An avid Buddhist and supporter of the Dalai Lama, the Hollywood actor spoke out on the sufferings of Tibetans under Chinese occupation in Seoul, Wednesday.
Hollywood actor Richard Gere speaks to the press promoting his Tibet-themed photo exhibition.
“No one wanted to ask a political question so I will answer one anyhow,” Gere told the local press ahead of the opening of an exhibition at Seoul Arts Center displaying some 60 images he took in various Asian countries, when the event organizers refrained from interpreting political questions posed by reporters.
“I think it’s impossible to look at these photographs and not realize the extraordinary suffering of the Tibetan people,” Gere told reporters at a press conference promoting his Tibet-themed photo exhibition at Seoul Arts Center. “I think when you see these photographs you have to be aware of the political situation there to understand the depth where I was coming from in offering this exhibition.”
The exhibition, “Pilgrim,” features a total of 64 photographs of Tibet and India taken by Gere, as well as 24 photos of Tibet by 24 renowned photographers, including Annie Leibovitz, Steve Meisel and Jerry Uelsmann. The exhibition currently on at Seoul Arts Center runs till July 24.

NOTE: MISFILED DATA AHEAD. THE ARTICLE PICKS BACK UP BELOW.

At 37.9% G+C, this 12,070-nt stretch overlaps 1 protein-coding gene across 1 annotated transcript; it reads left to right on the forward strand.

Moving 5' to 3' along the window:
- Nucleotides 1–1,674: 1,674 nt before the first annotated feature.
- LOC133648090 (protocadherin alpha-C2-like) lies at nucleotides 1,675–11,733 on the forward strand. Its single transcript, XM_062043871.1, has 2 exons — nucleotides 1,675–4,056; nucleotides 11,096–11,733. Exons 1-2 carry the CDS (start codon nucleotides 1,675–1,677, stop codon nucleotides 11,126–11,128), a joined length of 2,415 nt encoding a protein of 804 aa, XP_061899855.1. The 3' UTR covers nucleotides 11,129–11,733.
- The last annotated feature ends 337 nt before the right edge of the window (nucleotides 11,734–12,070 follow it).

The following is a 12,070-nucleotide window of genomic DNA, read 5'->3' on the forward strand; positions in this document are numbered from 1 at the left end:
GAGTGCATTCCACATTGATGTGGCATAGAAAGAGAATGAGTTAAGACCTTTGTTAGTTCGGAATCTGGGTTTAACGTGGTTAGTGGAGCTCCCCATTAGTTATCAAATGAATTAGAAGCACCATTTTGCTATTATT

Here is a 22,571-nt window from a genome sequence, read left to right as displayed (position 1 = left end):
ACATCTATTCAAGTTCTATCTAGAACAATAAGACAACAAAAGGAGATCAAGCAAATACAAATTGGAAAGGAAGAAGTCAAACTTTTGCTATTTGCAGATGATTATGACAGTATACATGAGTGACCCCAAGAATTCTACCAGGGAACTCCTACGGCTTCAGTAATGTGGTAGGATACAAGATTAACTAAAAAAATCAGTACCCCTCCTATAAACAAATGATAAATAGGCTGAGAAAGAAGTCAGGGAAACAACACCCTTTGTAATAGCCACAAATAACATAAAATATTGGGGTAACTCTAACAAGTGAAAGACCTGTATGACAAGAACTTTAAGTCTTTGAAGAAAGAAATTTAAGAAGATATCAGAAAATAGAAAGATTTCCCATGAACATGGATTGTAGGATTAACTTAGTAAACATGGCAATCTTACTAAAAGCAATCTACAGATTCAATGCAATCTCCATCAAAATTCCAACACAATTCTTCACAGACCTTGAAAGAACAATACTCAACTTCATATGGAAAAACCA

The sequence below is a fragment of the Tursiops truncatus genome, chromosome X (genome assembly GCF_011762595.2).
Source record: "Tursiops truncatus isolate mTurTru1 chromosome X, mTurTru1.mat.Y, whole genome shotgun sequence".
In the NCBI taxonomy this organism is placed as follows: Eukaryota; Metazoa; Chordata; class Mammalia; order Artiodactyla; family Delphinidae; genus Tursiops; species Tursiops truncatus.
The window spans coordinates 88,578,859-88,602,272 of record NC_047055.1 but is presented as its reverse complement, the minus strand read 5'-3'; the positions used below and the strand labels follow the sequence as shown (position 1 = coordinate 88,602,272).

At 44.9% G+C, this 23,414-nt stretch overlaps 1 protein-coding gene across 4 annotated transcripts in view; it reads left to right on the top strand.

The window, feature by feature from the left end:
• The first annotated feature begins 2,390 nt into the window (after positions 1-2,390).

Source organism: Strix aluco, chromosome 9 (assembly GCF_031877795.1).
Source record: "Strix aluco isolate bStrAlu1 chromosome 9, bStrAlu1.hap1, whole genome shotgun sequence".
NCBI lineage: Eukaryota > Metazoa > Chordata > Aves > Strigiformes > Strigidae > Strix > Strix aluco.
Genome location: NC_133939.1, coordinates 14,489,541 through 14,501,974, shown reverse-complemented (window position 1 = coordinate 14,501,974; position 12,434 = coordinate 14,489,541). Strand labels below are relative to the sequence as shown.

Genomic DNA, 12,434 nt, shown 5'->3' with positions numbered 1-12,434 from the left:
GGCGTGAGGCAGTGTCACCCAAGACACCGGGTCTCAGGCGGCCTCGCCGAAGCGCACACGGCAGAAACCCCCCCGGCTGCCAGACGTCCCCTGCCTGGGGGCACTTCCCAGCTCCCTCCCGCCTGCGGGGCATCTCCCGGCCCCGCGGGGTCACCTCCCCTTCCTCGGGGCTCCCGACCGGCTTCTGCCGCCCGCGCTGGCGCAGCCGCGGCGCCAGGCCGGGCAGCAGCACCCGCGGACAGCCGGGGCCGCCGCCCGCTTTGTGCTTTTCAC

Gere, a persistent advocate for the Tibetan independence movement, is banned from entering China. The photos on exhibit are from a 1993 trip to China and Tibet, the only time he was able to visit those countries.
Back in the late 1980s, while travelling in Dharamsala, India, Gere came across a wall that had a series of drawings of Tibetan nuns being tortured by the Chinese in Tibet. He took a photograph of the wall at the time.
“And in 1993, during my only visit in Tibet, I was able to encounter three nuns who had been just released from Chinese prison in Tibet,” Gere told reporters. “And they told me exactly the same stories (with the drawings). So I included the picture of them in the montage of these drawings that I’d seen on the wall.”
Gere did not hesitate to openly criticize the Chinese government for their occupation of Tibet.
“The same kind of torture and deaths in Chinese prisons in Tibet is still taking place today,” said the 62-year old Hollywood actor. “Of course it’s not only in Tibet. The Chinese communist government does it to their own people in China as well.”
The Hollywood star arrived in Seoul on Monday along with his wife, actress Carey Lowell and their son, Homer Gere, to promote his exhibition and experience Korea’s traditional Buddhist culture.
He is scheduled to leave on Saturday.